At 66, I have now pivoted away from local church ministry and have been hired as a hospice chaplain. Not once in the hiring process was my age ever asked or considered. The office staff seems to be quite pleased to have “a grandpa” on board.

    The phenomenon of Ageism is likely a result of our youth-oriented culture that emerged post WWII. Not only has impacted the staffing paradigms of evangelical churches, but the youth-orientation or “juvenilization” has infected virtually all aspects of contemporary evangelical culture in America. A good look at the phenomenon is Tom Bergler’s book, “The Juvenilization of American Christianity.”

    Thanks again, Sam!

  • I was in the process of retiring after 28 years in the church, when they asked me to stay on during the covid problem. I have since retired and am the new Senior Adult Pastor in the same church.
    At 76 when covid forced churches to shut down, I asked our church leaders to have open air services. We used a hay trailer for the musicians: 2 guitars, electric piano, drums, and lead singer. The sound and live stream crews put up a tent to protect their equipment. Our people were thrilled. Our lowest car total was 56. Estimating 3 people per car that’s about 150 people. We were only averaging about 175 people before the covid scare.
    When churches were allowed back indoors, our attendance loss was minor. You can teach an old dog new tricks.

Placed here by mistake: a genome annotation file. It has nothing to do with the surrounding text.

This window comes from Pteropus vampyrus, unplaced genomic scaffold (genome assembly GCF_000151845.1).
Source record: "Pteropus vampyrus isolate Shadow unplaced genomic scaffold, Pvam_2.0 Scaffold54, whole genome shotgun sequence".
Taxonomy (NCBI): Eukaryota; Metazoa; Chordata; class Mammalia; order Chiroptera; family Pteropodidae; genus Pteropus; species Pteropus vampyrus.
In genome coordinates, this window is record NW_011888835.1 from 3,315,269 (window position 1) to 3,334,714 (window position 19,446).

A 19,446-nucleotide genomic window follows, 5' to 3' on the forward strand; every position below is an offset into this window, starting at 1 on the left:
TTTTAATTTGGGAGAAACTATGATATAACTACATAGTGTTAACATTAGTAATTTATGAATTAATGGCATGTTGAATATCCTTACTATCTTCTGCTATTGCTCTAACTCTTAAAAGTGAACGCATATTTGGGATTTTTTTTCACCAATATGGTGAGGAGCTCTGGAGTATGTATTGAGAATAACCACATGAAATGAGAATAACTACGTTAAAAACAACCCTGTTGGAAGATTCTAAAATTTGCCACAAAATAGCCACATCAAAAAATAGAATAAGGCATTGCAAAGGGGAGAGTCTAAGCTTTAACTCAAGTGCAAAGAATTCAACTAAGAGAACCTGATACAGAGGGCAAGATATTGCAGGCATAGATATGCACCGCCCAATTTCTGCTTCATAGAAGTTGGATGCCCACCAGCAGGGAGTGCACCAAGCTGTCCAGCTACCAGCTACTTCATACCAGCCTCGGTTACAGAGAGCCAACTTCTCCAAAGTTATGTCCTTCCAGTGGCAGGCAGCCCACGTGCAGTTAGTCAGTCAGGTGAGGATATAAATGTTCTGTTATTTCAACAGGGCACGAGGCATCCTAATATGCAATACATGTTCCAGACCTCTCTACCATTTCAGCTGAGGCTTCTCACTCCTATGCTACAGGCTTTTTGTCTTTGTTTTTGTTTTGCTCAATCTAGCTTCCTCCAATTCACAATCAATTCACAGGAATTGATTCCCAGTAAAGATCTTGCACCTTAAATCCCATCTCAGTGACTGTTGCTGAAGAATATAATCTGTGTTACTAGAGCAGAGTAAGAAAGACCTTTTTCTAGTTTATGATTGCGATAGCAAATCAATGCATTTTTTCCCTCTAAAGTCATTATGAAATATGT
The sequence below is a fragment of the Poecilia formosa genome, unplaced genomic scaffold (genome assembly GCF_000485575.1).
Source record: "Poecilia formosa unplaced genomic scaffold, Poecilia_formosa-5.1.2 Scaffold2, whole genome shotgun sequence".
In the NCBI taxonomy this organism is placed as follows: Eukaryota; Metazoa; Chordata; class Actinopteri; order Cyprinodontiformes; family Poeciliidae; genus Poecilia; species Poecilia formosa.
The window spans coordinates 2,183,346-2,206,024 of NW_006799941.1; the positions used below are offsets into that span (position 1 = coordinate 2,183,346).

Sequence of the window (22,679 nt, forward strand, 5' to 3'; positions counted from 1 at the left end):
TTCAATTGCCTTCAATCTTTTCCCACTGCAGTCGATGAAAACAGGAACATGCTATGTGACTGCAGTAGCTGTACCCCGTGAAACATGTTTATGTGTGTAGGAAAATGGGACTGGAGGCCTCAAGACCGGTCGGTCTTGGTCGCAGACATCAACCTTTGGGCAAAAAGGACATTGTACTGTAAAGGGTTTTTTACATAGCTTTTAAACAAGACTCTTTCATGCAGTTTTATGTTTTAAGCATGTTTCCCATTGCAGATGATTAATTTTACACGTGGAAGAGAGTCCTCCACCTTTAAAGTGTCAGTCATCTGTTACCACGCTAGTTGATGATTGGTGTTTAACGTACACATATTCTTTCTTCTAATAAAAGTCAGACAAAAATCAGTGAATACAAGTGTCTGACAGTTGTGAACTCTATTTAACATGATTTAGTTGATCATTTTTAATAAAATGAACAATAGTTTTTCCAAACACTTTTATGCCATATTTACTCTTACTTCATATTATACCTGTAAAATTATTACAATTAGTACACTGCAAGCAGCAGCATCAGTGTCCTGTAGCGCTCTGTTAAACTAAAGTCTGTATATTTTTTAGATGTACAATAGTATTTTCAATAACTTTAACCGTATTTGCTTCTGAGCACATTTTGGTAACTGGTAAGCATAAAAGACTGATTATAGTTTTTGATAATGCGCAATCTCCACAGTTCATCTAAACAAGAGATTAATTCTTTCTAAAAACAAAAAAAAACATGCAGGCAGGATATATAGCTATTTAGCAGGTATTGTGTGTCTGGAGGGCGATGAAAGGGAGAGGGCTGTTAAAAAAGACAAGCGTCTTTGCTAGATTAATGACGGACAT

• Bill Pitcher says on

    Having been called to ministry at the tender age of 61–yes, the SIXTY-ONE–and seeing God use my work to rebuild a struggling congregation (which was then mostly older still, but is now filled with kids) I must echo these thoughts. Don’t pass up the old guys. We still have a lot to give.

    • Sam Rainer says on


    • Larry R. Sarratt says on

      Nicely said….

      Larry R. Sarratt,
      Ashland, Virginia

    • As a later in life ordinand (48 at my ordination), one of my classmates and fellow ordinands was 62. In our denomination the retirement age is 72 (there are ways to work around that but for all intents and purposes). His call was to a church and his promise was two-fold: 10 years or until you tell me you no longer want my services.

      Especially for those who are later in life, we are often able to serve in locations that are more challenging financially and dynamically (filled with “we’ve never done it that way before”). As Mark alluded to, there is a certain amount of benefit to life experience that helps a pastor function in a church.

  • There is no age limit for private sector management eliminating your position. If your employer wants you gone, you go. If you have good credentials, a good reputation, and a network, you will find a new opportunity. It might even be better than the one you had. Also, in ministry, your knowledge of the real world matters. What was the real world in the 80s and 90s no longer exists. Please pay attention to what is occurring today and mention that Corinth, Ephesus, and Rome were far more immoral and Christianity was illegal, yet it still thrived.